E-cigarettes: the side effect of toxins on vision in a new study

    E-cigarettes: the side effect of toxins on vision in a new study

    E-cigarettes have risks including, according to a new study, an increased likelihood of developing vision problems

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    There continues to be discussion of the possible harmful effects of e-cigarettes that many consumers use instead of more traditional ones. Over the years, several critical issues have emerged about these devices but now a new study adds an important element: the toxins released by electronic cigarettes could damage the eyesight of those who use them.

    For a long time it was thought that e-smokes were a valid alternative to the more classic cigarettes. Then, little by little, various scientific researches have highlighted some not exactly reassuring aspects of these devices.

    For example, one of the latest research we talked about associates the use of electronic cigarettes with an increased risk of erectile dysfunction but other studies have also shown possible DNA damage as well as an increased risk of cancer (just like with traditional cigarettes. ).

    Among other things, smoking is known to harm the eyes, and a research team wanted to investigate whether e-cigarettes may also have the same disadvantage. To find out, a team from the University of California sampled 1.173.646 adults in the United States between the ages of 18 and 50 who were asked if they had ever smoked or used e-cigarettes and if they had any vision problems.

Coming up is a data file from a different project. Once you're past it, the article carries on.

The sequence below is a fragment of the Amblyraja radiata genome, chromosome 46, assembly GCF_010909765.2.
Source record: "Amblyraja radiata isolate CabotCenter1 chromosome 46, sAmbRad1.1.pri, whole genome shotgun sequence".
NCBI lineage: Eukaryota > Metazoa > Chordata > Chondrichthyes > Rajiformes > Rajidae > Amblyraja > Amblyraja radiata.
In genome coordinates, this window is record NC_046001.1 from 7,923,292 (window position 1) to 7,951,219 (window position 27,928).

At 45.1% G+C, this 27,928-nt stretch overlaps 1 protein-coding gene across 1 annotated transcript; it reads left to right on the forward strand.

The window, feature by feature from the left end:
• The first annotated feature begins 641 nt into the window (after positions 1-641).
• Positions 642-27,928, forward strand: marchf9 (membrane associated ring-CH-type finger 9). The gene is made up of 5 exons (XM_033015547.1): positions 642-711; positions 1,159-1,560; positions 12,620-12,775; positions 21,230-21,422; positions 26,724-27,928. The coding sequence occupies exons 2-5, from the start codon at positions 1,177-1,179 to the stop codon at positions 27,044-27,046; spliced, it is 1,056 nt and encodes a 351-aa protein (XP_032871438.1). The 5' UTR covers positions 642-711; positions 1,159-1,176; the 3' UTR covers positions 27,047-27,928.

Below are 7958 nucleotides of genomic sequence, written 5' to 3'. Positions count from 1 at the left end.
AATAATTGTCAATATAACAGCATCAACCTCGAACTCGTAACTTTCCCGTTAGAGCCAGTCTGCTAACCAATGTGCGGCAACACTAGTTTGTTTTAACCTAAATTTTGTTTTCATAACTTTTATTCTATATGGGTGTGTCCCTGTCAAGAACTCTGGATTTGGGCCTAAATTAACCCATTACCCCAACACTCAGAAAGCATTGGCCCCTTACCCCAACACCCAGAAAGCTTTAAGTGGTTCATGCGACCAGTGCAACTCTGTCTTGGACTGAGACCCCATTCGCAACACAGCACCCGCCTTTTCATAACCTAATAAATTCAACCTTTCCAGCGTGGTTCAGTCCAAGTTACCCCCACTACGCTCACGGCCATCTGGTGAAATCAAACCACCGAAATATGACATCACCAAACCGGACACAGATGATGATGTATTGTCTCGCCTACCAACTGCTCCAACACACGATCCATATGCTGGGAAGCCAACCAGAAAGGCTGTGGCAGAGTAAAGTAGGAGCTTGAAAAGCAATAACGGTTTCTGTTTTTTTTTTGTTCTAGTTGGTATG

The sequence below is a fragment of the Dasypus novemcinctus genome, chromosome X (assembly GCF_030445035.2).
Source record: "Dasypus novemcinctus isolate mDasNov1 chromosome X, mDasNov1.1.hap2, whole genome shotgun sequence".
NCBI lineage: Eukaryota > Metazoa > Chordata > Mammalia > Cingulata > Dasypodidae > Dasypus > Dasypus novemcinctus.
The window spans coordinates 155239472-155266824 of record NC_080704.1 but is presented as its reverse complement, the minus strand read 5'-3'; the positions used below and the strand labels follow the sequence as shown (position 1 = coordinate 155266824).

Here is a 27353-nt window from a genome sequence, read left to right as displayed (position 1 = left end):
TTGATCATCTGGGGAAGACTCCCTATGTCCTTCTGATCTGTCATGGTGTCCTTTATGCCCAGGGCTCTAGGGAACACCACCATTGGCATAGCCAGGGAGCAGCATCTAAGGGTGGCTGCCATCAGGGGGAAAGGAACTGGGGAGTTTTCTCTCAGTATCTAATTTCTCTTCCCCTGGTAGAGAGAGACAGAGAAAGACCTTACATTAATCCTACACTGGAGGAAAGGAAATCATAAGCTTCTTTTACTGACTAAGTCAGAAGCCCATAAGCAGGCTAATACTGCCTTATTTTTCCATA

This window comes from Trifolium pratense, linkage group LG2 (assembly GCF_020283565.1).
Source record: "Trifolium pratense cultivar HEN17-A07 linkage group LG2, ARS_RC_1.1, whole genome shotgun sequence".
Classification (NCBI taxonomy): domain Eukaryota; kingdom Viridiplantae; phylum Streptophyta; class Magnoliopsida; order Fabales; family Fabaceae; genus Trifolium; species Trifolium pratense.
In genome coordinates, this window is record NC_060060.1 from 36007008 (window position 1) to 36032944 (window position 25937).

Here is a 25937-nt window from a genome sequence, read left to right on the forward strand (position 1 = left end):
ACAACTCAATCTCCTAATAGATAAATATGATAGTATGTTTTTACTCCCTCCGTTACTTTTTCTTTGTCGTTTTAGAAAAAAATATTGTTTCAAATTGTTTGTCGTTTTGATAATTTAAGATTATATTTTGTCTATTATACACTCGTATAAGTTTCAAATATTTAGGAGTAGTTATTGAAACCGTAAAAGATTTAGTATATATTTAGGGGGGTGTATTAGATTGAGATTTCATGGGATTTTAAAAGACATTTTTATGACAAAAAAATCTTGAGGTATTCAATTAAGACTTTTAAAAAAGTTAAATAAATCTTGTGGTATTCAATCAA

Analyzing the data it turned out that e-smoke users were 34% more likely to suffer from vision problems compared to those who had never tried them, and former "vapers" presented a 14% higher risk.

    The results of the study, published in the American Journal of Ophthalmology, are added to others that state that the use of the e-cigarette is not all that risk-free.

    But why would this disadvantage for the eyes and sight be verified? Scientists believe that some harmful ingredients present in e-cigarettes, such as propylene glycol, can produce toxic substances for cells, free radicals that would weaken the fluid layer that covers the surface of the eye but also promote oxidative stress, a key factor in the development of chronic diseases, cataracts and glaucoma.

    Research shows that cigarette smoking increases the risk of several eye conditions including age-related macular degeneration but in reality it is not entirely clear how e-cigarettes would present the same risk.

    Professor Simon Capewell, a clinical epidemiologist at the University of Liverpool, said the study did not actually prove a link between vaping and eye damage. Therefore, further confirmatory research will be needed to understand if this is really the case.

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    Fonte: American Journal of Ophthalmology 

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    • Electronic cigarettes: the risks according to the WHO
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